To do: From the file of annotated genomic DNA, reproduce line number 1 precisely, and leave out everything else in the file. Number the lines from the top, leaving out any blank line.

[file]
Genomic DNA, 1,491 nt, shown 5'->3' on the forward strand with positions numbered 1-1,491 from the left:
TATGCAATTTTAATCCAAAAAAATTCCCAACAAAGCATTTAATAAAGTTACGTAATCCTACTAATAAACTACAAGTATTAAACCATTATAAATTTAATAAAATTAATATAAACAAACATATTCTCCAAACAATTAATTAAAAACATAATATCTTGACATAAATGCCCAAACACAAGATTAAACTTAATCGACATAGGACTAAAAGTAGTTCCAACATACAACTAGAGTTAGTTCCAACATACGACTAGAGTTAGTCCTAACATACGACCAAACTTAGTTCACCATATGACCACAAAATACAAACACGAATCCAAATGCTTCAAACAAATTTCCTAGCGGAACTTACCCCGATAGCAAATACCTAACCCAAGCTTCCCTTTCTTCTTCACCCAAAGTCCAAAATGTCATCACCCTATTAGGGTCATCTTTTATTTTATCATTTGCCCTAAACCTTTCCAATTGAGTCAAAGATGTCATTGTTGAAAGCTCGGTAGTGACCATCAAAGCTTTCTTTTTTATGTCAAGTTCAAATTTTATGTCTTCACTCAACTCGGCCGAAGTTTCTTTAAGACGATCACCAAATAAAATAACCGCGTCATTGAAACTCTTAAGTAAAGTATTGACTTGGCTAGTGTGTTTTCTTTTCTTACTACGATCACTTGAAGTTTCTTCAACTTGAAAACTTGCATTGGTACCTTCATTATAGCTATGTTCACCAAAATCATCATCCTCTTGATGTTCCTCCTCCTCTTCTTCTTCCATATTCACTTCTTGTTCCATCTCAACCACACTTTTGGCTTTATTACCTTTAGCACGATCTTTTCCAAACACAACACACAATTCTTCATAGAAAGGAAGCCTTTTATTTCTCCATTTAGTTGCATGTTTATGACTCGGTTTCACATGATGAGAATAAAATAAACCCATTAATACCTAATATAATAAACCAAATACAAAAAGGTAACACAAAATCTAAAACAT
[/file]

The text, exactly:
Genomic DNA, 1,491 nt, shown 5'->3' on the forward strand with positions numbered 1-1,491 from the left: